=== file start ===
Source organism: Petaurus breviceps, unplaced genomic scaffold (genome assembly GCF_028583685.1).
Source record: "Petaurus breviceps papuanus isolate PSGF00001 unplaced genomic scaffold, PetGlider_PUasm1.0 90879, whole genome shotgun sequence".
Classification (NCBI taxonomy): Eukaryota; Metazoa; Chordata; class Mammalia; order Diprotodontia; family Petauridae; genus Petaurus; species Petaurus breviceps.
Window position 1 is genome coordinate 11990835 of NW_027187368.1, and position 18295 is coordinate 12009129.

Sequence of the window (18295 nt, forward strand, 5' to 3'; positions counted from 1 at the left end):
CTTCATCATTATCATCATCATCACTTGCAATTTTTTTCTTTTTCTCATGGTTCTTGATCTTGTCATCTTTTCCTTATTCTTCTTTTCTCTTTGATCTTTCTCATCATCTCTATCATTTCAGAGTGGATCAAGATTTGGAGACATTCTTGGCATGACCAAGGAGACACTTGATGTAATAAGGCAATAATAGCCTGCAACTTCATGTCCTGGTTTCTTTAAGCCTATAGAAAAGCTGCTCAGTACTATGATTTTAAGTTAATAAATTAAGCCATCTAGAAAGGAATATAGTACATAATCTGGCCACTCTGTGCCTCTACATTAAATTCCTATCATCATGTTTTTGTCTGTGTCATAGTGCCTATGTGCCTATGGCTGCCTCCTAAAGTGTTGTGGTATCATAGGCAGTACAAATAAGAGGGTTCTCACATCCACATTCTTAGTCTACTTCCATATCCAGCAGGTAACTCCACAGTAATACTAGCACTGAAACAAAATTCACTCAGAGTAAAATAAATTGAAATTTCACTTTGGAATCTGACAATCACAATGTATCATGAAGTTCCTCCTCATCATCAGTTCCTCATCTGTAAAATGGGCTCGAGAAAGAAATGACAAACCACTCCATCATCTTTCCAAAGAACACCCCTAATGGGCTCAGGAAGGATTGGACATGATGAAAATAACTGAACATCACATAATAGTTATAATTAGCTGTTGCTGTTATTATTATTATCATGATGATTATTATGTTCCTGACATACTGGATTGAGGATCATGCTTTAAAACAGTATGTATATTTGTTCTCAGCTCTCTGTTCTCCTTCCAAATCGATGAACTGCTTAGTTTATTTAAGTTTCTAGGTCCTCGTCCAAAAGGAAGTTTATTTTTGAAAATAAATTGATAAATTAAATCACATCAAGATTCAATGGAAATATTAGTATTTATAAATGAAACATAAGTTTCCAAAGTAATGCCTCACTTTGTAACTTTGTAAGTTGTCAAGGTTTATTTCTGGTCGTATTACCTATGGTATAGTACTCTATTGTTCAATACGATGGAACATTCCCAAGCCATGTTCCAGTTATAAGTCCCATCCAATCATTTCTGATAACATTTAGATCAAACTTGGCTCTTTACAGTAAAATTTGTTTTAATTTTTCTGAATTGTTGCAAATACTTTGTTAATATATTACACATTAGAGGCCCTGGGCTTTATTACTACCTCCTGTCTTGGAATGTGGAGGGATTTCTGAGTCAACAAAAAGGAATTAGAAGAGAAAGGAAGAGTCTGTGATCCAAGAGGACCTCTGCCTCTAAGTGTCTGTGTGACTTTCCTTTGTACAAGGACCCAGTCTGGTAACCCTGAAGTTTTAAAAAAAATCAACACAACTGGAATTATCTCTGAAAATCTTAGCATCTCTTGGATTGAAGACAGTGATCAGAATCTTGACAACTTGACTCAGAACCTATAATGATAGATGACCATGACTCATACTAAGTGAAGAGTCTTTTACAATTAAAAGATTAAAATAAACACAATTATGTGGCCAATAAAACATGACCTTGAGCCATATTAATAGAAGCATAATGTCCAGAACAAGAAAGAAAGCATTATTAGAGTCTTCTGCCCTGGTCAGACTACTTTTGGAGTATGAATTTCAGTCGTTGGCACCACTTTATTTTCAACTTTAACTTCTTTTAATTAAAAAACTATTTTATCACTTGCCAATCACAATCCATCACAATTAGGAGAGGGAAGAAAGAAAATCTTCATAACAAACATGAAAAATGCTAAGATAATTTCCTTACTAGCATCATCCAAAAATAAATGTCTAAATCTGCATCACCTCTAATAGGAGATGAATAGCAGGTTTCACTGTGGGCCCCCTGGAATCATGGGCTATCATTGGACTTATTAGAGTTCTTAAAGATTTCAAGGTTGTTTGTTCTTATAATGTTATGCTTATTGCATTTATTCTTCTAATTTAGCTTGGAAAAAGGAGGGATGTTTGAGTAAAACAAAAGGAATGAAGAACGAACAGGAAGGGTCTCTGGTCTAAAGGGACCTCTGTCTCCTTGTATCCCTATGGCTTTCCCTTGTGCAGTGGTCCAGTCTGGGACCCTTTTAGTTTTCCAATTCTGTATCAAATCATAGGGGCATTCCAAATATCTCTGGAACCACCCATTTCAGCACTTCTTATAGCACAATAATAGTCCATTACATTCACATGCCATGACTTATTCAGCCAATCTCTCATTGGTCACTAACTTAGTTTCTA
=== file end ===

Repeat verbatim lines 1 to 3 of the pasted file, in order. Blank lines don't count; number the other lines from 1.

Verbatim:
Source organism: Petaurus breviceps, unplaced genomic scaffold (genome assembly GCF_028583685.1).
Source record: "Petaurus breviceps papuanus isolate PSGF00001 unplaced genomic scaffold, PetGlider_PUasm1.0 90879, whole genome shotgun sequence".
Classification (NCBI taxonomy): Eukaryota; Metazoa; Chordata; class Mammalia; order Diprotodontia; family Petauridae; genus Petaurus; species Petaurus breviceps.